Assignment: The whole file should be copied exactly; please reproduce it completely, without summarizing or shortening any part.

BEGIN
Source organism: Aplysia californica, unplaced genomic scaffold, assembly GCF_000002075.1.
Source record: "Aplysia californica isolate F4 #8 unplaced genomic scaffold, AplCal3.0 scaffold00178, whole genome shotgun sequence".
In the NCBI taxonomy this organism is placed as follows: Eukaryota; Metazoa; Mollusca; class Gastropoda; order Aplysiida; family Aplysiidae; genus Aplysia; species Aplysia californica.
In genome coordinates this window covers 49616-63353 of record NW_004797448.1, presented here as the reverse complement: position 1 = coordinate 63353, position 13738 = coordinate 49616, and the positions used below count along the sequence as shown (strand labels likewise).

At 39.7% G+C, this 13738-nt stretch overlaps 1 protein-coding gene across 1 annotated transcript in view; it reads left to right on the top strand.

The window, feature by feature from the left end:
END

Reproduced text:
Source organism: Aplysia californica, unplaced genomic scaffold, assembly GCF_000002075.1.
Source record: "Aplysia californica isolate F4 #8 unplaced genomic scaffold, AplCal3.0 scaffold00178, whole genome shotgun sequence".
In the NCBI taxonomy this organism is placed as follows: Eukaryota; Metazoa; Mollusca; class Gastropoda; order Aplysiida; family Aplysiidae; genus Aplysia; species Aplysia californica.
In genome coordinates this window covers 49616-63353 of record NW_004797448.1, presented here as the reverse complement: position 1 = coordinate 63353, position 13738 = coordinate 49616, and the positions used below count along the sequence as shown (strand labels likewise).

At 39.7% G+C, this 13738-nt stretch overlaps 1 protein-coding gene across 1 annotated transcript in view; it reads left to right on the top strand.

The window, feature by feature from the left end: